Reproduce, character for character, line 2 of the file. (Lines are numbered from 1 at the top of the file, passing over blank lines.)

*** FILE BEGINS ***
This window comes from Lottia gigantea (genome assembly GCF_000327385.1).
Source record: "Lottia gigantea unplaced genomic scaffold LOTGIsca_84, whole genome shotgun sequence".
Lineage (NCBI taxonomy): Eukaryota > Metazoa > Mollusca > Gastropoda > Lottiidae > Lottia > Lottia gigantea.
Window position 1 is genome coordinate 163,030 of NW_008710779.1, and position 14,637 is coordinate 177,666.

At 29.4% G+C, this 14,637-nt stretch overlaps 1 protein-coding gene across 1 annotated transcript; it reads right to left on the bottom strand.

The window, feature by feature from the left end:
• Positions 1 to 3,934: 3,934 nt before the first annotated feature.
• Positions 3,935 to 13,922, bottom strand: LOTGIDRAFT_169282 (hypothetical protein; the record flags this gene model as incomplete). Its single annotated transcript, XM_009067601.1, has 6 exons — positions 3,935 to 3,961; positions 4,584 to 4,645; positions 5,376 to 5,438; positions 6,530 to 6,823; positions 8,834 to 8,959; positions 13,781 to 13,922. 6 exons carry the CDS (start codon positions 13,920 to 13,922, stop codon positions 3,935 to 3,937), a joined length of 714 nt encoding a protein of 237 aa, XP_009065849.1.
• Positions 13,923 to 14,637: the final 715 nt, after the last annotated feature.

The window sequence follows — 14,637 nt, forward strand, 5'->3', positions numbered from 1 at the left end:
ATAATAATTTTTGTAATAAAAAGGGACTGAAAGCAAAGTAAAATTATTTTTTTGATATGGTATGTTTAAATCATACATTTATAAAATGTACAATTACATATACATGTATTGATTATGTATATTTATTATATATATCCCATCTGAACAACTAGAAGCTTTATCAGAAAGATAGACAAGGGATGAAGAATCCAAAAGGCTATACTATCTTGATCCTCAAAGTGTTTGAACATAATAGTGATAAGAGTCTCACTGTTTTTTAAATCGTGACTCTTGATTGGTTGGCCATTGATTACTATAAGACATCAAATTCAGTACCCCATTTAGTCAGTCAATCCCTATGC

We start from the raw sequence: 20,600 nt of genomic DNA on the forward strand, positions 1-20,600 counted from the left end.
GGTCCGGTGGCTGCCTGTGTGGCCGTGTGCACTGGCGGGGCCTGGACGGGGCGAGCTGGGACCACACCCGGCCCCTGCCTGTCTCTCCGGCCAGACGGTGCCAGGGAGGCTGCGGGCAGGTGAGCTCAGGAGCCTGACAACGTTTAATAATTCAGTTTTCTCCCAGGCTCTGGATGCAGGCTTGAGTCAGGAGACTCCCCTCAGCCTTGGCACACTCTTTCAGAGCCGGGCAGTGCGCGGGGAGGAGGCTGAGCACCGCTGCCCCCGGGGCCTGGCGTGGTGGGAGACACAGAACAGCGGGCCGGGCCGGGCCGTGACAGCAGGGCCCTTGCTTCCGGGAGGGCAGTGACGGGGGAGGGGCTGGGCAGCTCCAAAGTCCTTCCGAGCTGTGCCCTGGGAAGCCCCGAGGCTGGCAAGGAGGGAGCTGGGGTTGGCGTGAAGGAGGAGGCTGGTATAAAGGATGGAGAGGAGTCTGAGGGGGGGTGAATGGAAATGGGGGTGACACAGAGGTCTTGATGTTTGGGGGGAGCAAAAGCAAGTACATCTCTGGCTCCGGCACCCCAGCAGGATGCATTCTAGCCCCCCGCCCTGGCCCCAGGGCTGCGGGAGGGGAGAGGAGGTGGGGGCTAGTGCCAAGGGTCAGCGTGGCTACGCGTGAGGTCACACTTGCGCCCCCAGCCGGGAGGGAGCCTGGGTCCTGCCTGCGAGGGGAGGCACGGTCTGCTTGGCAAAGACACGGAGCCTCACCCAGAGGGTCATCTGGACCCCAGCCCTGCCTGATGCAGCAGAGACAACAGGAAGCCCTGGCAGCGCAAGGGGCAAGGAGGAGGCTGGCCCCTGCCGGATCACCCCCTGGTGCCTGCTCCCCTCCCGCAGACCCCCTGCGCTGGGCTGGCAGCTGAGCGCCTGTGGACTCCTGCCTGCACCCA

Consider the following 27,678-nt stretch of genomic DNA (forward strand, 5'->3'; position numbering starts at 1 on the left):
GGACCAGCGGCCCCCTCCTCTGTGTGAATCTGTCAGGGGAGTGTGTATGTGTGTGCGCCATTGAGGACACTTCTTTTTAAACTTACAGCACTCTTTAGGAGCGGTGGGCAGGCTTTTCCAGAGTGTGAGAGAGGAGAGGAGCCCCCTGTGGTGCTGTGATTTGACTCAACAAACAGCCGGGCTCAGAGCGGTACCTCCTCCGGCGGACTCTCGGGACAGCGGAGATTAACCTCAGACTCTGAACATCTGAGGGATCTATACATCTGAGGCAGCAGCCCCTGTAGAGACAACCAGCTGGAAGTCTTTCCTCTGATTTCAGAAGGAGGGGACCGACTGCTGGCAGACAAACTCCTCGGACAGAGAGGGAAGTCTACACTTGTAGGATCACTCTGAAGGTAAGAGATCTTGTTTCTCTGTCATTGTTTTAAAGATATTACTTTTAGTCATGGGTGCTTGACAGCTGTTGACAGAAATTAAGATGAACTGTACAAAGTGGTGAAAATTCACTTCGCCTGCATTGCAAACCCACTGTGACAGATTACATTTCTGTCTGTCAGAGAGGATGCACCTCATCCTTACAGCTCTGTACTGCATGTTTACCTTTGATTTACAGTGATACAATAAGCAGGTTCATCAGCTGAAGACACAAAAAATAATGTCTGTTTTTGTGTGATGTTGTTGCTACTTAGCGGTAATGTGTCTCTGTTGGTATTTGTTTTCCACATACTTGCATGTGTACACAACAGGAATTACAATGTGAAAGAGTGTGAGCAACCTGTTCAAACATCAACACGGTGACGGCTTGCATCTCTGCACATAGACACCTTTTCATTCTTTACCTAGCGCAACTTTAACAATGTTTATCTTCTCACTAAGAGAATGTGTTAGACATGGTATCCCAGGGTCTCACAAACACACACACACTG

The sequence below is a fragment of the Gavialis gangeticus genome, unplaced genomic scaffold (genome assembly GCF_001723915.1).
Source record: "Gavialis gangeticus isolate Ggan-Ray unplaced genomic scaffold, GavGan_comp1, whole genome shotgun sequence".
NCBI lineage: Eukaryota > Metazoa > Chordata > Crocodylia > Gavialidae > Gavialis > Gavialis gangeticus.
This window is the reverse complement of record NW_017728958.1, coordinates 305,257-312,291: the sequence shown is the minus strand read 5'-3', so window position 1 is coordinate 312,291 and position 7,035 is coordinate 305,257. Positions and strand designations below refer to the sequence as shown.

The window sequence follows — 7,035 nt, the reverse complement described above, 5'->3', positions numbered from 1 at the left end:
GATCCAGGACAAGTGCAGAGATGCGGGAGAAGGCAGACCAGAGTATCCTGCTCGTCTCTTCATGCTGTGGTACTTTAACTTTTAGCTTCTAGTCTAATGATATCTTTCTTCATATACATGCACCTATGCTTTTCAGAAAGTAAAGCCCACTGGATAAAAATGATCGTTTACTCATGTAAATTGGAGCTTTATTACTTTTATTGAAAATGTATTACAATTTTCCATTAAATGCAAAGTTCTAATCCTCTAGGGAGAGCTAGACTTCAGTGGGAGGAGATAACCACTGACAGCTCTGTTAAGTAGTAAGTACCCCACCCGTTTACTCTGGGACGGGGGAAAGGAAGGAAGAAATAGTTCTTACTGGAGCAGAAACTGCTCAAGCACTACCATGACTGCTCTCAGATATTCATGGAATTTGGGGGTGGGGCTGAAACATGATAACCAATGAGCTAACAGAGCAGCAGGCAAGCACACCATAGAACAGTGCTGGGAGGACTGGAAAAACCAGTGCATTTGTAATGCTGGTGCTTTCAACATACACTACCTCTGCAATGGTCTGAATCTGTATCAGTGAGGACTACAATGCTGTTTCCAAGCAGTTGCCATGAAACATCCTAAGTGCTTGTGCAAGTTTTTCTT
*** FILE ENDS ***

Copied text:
Source record: "Lottia gigantea unplaced genomic scaffold LOTGIsca_84, whole genome shotgun sequence".